The improvements yielded results. In 2013, the secondary centers provided care to an additional 2,000 patients per year. And each year thereafter, the numbers grew by another 2,000 patients, with clinics nearing capacity by 2018. Schor calculates that the clinic sees about 20,000 patients a year now, and that 10-15% of these patients are also screened or managed for vascular diseases, like diabetes and hypertension. “That’s a lot of previously undiagnosed or untreated people. [The LVPEI team] ended up doing much more than bringing in patients. They actually broadened the service,” he says. “They’re doing something that’s preemptively reducing risk of vision loss.” “It’s just remarkable,” Wilson says.“We wouldn’t have found out any of this with a questionnaire.”

Not all the findings could be so expediently addressed. The project brought widespread alcoholism to light, but intervention beyond providing referrals was outside the Institute’s scope of care. Social disparities like impassable road conditions in poorer village areas continue to make access to healthcare more difficult for some people. Other challenges, like providing escorts for the elderly, disappeared when transportation and seasonal overcrowding were improved.

Rani, who was the lead author on “Envisioning Eye Care from a Rural Perspective: A Photovoice Project from India,” published in the October, 2017 issue of International Quarterly of Community Health Education, had led several qualitative studies that used the more standard surveys. Now, she says, if she needs a qualitative tool, she’ll only use PhotoVoice.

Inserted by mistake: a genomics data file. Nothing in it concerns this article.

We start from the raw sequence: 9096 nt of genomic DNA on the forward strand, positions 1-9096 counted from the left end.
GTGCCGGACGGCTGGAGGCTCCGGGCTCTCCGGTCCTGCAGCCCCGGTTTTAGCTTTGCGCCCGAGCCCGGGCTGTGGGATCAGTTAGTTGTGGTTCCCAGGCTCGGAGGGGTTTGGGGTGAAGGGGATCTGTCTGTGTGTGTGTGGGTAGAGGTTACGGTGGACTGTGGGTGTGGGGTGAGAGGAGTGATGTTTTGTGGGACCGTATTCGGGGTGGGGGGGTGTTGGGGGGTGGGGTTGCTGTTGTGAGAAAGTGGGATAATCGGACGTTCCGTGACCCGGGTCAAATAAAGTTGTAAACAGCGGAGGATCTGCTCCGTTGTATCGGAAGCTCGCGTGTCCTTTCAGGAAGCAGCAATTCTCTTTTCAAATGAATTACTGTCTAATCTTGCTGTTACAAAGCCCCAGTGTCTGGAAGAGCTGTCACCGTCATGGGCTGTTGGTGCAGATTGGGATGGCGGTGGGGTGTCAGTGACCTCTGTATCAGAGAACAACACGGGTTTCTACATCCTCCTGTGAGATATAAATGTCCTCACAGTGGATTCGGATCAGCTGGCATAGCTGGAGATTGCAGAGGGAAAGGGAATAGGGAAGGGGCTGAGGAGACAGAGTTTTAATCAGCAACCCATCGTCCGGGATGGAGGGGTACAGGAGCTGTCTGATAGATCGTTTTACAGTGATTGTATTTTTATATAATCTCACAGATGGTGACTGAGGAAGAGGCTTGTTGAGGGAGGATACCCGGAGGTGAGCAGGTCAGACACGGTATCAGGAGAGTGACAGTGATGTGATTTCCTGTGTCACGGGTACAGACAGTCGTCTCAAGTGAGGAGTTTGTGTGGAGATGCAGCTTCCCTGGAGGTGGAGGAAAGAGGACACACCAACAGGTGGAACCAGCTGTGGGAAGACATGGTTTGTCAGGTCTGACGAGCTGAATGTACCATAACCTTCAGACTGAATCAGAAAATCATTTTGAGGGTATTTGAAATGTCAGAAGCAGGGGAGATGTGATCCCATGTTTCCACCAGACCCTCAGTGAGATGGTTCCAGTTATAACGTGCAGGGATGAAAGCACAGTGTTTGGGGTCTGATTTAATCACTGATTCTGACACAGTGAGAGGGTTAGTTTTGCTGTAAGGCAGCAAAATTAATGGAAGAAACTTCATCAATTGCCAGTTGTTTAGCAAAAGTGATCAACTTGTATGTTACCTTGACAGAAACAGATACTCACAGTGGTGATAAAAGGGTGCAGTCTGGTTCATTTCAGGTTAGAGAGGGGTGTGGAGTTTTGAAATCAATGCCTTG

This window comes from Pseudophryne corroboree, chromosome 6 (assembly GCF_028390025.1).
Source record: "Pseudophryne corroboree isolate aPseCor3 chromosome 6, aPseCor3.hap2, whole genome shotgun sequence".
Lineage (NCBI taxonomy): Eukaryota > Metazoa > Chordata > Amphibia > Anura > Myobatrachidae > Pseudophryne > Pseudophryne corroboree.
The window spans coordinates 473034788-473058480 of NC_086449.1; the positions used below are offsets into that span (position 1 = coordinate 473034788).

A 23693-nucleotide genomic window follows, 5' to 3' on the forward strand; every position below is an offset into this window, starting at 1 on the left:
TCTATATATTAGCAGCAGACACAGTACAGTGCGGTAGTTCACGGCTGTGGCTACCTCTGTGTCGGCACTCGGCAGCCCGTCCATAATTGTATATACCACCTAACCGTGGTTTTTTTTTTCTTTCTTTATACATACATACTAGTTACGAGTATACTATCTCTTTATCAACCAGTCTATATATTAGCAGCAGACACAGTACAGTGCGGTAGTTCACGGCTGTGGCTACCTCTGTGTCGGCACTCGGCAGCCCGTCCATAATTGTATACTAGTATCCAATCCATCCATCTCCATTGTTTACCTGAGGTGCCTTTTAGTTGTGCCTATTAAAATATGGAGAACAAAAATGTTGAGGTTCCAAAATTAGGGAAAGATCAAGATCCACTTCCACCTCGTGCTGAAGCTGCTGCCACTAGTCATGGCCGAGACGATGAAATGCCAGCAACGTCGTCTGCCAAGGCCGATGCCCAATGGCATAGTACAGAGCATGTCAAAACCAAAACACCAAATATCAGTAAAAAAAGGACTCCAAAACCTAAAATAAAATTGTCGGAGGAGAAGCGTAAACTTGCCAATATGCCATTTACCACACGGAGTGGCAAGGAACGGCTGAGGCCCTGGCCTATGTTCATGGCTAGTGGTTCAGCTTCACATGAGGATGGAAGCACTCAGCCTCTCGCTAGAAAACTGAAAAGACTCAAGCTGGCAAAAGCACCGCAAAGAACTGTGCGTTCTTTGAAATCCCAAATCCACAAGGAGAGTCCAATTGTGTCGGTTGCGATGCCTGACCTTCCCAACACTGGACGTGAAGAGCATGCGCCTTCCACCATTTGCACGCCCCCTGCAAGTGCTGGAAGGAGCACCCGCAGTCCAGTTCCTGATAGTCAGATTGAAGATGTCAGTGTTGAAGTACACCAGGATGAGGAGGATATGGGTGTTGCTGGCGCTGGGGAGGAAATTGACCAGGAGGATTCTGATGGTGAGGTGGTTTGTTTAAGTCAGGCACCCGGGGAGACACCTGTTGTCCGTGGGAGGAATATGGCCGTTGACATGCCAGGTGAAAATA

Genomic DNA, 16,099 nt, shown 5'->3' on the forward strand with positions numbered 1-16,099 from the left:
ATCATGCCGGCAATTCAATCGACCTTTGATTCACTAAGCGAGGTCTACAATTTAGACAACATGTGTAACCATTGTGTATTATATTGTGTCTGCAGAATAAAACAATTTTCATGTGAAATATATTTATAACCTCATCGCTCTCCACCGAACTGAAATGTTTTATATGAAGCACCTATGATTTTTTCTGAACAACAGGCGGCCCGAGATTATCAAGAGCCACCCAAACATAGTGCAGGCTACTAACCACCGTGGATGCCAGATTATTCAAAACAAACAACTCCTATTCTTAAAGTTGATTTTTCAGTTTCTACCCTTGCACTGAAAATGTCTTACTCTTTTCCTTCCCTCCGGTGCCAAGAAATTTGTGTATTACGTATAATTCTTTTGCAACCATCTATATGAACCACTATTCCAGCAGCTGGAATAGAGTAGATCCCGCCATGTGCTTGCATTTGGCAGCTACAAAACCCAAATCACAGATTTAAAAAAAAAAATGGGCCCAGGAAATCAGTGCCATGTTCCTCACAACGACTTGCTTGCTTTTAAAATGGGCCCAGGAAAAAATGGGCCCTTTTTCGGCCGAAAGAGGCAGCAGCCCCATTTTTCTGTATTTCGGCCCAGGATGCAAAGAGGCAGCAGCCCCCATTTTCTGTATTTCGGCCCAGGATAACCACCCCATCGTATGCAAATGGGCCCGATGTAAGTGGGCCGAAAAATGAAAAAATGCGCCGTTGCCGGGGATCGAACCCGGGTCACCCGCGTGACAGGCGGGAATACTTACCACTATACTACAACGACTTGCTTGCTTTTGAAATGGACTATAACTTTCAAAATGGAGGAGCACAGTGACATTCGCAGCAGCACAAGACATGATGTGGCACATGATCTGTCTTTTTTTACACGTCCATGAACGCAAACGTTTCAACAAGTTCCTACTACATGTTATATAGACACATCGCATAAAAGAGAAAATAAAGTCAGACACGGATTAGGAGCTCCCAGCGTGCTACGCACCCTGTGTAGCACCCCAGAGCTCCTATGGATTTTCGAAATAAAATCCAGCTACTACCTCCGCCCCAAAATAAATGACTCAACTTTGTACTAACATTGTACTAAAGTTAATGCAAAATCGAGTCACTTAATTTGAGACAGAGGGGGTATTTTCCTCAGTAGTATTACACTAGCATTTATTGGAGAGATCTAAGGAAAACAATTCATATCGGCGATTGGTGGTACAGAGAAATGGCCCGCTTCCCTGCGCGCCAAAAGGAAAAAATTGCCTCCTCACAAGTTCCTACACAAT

Findings in survey-based studies, she says, “will never match what we did in PhotoVoice. It goes to the root cause of problems. It doesn’t just ask questions—you facilitate and you listen and you try to understand. Not only the problems but also the solutions come from the participants. This is very powerful.”

Photo Notes

Photos 1 & 2
Two phases of photo based group discussions generated stories from different perspectives. Phase I included mixed gender groups who worked throughout the LVPEI system but lived in the study region. Phase II included single-gender and youth groups composed of study area residents who had untreated visual impairment.

Photos 3 & 4
Elderly grandparents caring for migrant workers’ children could not make the trip to vision centers on their own. 5 Poor road quality made walking in the evenings difficult, especially for people with vision problems.

Photo 6
Seasonal farm work led to overcrowding during the dry summer months, when migrant workers returned home.

Homepage Photo
By Julia Richardson, class of 2021